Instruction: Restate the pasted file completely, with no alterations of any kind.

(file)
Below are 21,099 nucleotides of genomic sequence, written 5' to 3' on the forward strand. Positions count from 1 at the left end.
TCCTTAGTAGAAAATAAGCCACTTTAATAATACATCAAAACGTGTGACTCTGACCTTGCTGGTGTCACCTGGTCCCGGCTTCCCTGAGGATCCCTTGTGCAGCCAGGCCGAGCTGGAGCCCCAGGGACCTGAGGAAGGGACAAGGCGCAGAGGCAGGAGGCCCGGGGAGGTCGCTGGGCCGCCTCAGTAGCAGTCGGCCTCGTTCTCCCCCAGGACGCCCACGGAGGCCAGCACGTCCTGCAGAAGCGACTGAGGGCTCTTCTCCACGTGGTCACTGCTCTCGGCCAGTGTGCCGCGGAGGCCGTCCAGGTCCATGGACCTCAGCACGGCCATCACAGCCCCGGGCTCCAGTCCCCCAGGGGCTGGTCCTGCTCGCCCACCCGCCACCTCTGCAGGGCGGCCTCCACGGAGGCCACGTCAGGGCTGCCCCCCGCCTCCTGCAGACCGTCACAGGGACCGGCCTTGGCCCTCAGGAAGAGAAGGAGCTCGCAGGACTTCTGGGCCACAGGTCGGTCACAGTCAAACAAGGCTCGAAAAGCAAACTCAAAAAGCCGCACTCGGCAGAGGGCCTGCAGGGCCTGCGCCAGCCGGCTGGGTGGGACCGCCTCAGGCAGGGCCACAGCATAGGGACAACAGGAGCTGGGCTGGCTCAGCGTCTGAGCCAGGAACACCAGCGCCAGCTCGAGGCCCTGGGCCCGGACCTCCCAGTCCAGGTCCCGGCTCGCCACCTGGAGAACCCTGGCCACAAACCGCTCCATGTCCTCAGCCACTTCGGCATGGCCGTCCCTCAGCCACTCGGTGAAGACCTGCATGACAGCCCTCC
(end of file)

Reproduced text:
Below are 21,099 nucleotides of genomic sequence, written 5' to 3' on the forward strand. Positions count from 1 at the left end.
TCCTTAGTAGAAAATAAGCCACTTTAATAATACATCAAAACGTGTGACTCTGACCTTGCTGGTGTCACCTGGTCCCGGCTTCCCTGAGGATCCCTTGTGCAGCCAGGCCGAGCTGGAGCCCCAGGGACCTGAGGAAGGGACAAGGCGCAGAGGCAGGAGGCCCGGGGAGGTCGCTGGGCCGCCTCAGTAGCAGTCGGCCTCGTTCTCCCCCAGGACGCCCACGGAGGCCAGCACGTCCTGCAGAAGCGACTGAGGGCTCTTCTCCACGTGGTCACTGCTCTCGGCCAGTGTGCCGCGGAGGCCGTCCAGGTCCATGGACCTCAGCACGGCCATCACAGCCCCGGGCTCCAGTCCCCCAGGGGCTGGTCCTGCTCGCCCACCCGCCACCTCTGCAGGGCGGCCTCCACGGAGGCCACGTCAGGGCTGCCCCCCGCCTCCTGCAGACCGTCACAGGGACCGGCCTTGGCCCTCAGGAAGAGAAGGAGCTCGCAGGACTTCTGGGCCACAGGTCGGTCACAGTCAAACAAGGCTCGAAAAGCAAACTCAAAAAGCCGCACTCGGCAGAGGGCCTGCAGGGCCTGCGCCAGCCGGCTGGGTGGGACCGCCTCAGGCAGGGCCACAGCATAGGGACAACAGGAGCTGGGCTGGCTCAGCGTCTGAGCCAGGAACACCAGCGCCAGCTCGAGGCCCTGGGCCCGGACCTCCCAGTCCAGGTCCCGGCTCGCCACCTGGAGAACCCTGGCCACAAACCGCTCCATGTCCTCAGCCACTTCGGCATGGCCGTCCCTCAGCCACTCGGTGAAGACCTGCATGACAGCCCTCC